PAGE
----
“More than 75,000 wildlife-vehicle collisions have been recorded in Wyoming during the past two decades, and of these, 7,500 have occurred within a 60-mile buffer of Thermopolis,” said Morgan Graham, Conservation Research Center Geographic Information Systems manager and principal investigator of the study.

More than 17 million vehicle miles driven are recorded daily in Wyoming, and Fremont, Big Horn and Hot Springs counties rank seventh, 18th and 23rd, respectively, as counties with the most daily vehicle miles driven. But Big Horn, Hot Springs and Fremont counties also rank first, third and sixth, respectively, in the most wildlife-vehicle collisions per vehicle mile driven in Wyoming.

Graham said the study will determine the effect of the wildlife warning reflectors on the wildlife-vehicle collision rate; will quantify factors that influence wildlife-vehicle collisions; and will examine the effects of wildlife warning reflectors on deer highway crossing patterns and behaviors.

“A properly installed modern wildlife warning reflector system consists of a series of roadside posts with unique reflectors mounted to face across the roadway,” Graham said. “As vehicles pass with headlights on, light is reflected in a moving pattern across the road at various angles. Approaching wildlife will notice the reflected light, causing them to halt until the vehicle and lights have passed.”

The manufacturer of the reflector system (Strieter Corp.) reports a 78 to 90 percent reduction in deer-vehicle collisions, but results of independent studies have varied on systems installed throughout the United States.

“Current information does not provide a definitive conclusion on whether modern deer delineators are effective, nor is it clear if they influence deer behavior,” Graham said. “Our study will provide much-needed data on deer delineator efficacy as a wildlife-vehicle collision mitigation tool. It will address the effect of deer delineators on roadside deer behavior, and it will develop an understanding of deer road crossing selection.”

Graham said results of the study should help WYDOT make future “informed decisions regarding transportation planning, roadway improvements and mitigation recommendations.”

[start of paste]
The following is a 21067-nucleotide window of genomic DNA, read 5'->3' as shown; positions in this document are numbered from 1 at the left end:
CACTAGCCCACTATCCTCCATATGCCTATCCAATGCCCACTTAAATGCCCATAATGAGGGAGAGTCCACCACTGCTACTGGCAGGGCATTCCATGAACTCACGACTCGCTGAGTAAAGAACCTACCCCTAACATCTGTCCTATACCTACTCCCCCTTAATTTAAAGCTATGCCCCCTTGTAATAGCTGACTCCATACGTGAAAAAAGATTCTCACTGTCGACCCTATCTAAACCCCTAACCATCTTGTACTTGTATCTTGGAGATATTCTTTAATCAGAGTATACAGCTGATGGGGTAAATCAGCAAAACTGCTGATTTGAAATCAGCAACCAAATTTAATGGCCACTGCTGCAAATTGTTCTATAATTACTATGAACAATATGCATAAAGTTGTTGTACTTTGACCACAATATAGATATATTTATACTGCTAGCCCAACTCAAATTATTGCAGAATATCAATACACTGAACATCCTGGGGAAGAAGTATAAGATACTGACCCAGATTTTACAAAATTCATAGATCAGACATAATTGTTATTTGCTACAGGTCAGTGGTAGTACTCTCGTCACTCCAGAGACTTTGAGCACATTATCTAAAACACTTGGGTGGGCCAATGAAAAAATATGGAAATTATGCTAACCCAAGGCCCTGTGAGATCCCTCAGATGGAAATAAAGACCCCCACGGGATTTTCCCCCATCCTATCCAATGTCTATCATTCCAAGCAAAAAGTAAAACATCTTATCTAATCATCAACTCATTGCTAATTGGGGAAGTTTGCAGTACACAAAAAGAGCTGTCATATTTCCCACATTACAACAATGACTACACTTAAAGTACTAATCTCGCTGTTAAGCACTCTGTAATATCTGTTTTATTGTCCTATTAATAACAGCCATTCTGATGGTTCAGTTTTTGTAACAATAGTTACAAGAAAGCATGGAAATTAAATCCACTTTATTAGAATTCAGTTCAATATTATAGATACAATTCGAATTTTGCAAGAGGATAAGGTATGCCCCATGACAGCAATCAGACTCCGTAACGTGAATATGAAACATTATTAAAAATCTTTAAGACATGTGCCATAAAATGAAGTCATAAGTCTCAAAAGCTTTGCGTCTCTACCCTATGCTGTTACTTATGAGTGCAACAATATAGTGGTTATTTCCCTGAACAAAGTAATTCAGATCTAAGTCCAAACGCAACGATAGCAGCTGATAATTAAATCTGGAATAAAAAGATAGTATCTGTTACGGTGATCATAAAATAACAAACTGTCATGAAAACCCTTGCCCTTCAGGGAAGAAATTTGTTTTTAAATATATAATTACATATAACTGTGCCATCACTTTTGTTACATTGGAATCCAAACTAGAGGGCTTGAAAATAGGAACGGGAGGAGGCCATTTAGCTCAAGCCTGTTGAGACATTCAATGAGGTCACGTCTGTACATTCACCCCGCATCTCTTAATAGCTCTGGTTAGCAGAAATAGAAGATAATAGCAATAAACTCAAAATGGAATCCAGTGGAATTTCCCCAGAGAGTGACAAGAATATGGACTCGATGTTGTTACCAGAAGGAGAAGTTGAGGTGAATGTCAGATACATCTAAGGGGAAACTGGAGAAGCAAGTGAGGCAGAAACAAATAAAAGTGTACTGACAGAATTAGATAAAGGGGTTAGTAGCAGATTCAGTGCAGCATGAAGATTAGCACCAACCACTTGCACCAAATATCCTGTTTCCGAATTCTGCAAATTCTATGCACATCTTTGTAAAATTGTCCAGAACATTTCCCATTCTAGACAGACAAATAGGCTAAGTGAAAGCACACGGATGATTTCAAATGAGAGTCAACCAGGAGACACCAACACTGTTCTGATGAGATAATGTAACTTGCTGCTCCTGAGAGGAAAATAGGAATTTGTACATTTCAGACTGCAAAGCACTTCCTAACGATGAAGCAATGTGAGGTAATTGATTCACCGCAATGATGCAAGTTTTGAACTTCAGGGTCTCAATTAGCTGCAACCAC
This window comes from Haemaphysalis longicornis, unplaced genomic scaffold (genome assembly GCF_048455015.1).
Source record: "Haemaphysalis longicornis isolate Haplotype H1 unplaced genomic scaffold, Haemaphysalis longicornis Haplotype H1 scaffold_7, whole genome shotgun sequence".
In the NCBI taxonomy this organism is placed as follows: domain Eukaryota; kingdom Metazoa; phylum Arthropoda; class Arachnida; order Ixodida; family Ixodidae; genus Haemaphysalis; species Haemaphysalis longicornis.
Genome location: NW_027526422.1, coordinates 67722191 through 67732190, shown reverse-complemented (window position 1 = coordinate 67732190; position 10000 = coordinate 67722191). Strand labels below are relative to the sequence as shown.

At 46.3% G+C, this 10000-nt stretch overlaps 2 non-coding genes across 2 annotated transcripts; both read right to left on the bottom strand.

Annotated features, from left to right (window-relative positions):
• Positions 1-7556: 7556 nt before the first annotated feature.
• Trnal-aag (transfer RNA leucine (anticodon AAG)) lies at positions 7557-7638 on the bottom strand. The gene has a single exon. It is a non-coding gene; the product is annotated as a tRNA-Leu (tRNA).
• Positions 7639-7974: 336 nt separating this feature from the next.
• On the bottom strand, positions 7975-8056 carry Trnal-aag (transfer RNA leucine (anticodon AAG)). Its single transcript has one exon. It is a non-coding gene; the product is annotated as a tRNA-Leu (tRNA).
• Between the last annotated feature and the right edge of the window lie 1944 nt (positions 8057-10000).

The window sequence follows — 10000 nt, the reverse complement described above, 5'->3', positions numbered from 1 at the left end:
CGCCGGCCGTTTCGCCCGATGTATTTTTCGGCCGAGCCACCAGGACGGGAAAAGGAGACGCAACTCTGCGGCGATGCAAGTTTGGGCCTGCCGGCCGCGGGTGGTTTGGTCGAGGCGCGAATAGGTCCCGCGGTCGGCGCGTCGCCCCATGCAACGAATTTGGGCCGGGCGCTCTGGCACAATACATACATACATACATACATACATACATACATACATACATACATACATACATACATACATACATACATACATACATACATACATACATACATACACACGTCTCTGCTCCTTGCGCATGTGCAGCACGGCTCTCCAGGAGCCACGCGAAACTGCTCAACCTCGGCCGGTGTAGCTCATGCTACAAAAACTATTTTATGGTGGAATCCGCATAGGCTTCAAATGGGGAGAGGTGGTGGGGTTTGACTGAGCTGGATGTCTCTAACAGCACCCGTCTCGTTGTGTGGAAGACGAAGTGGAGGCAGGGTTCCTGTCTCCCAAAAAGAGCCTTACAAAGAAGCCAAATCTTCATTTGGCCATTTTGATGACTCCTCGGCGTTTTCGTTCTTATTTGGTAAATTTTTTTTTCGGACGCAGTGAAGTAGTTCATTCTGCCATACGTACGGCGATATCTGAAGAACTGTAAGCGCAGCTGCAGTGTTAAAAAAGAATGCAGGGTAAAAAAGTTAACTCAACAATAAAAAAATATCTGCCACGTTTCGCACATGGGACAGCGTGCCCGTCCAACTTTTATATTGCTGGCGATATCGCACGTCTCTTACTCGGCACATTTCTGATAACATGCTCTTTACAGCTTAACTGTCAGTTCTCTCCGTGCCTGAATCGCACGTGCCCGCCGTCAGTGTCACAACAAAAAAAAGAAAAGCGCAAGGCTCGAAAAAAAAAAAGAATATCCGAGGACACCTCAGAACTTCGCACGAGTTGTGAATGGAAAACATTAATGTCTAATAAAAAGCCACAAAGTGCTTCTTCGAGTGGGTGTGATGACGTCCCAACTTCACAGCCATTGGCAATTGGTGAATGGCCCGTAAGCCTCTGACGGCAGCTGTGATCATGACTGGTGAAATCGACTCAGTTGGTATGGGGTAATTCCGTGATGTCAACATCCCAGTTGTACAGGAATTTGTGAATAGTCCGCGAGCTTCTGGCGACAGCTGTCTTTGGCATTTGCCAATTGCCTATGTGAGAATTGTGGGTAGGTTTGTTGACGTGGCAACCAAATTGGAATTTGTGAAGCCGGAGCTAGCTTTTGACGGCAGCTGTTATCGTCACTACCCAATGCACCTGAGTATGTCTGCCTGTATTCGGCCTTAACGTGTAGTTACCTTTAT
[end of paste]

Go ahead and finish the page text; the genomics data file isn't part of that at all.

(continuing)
Win keeps Buffs alive in playoff hunt

by nathan oster

There are no “gimmes” this year in the Class 2A West Conference, where parity reigns.

Four conference games were played last weekend, and in three of the four, the margin of victory was eight points or less.  The only “blowout” felt like anything but, as Greybull was forced to tough-out a 26-14 win over an amped-up Kemmerer team celebrating its homecoming.

With two weeks left in the regular season, only Lovell has separated itself from the pack, sitting atop the conference standings with a 5-0 record.  Six of the other seven teams sit within a game of each other — either at 3-2 or 2-3 — bidding for the three remaining playoff spots in 2A.

The Buffs are one of those teams on the playoff bubble — and they needed a win in Kemmerer to keep their playoff hopes alive. It didn’t come easily.  Seeking their first win, the Rangers came out fired up and gave the Buffs their best shot.  It wasn’t enough — even against a banged-up Buff team that was missing two starters in Kason Clutter and Kyler Flock and had several others playing through injuries.

Bernhardt said the Buffs had to rely heavily on their freshman, and that after they worked out the jitters in the first quarter, they performed very well.

Kemmerer scored first, opening an 8-0 lead.  But the Buffs scored twice in the second quarter to take a 12-8 lead into the half.  Bernhardt said he sensed the game turned in Greybull’s favor around the start of the second quarter. “Even though the score suggested it was not a blowout, we felt like we controlled the game from the first quarter on.”

The Buffs scored their first two touchdowns on a 26-yard pass from Calder Forcella to Fabian Davila and a 1-yard run by Paul Stewart.  They added to it in the third quarter, going up 18-8 on an 18-yard pass from Forcella to Wyatt Nielson.

Kemmerer closed the gap to 18-14 with a touchdown of its own before the Buffs sealed the deal with 2-yard Forcella run which came with 3:26 to play in the fourth quarter. The two-point conversion that followed, on a pass from Forcella to freshman Cade Dooley, accounted for the 26-14 final.

Bernhardt said the stats don’t do justice to the kind of game Forcella played at quarterback.  “He was on like never before,” the coach said of his junior signal caller. Forcella finished 17 of 25 for 139 yards, but had several passes dropped.

The Greybull ground game, meanwhile, churned out an average of 6.2 yards per attempt, with Forcella finishing with 131 yards and Stewart 64.

“I think our offensive line played its best game of the year,” said Bernhardt, noting that in addition to bulldozing holes for the backs, the line also gave Forcella time in the pocket to pick apart the Ranger defense. The Buffs finished with 334 yards of offense.

On the defensive side, the Buffs did a good job of slowing Kemmerer and its wing T offense, Bernhardt said.  It all added up to a Greybull win, its second in conference play to go against three losses.

“It was probably one of the better feelings I’ve had, as coach, since I’ve been here,” said Bernhardt. “We’ve had several tough losses this season.  After the Lovell game, I added it up and the four teams that beat us were a combined 20-4.  In each of those games, we fought all the way to the end.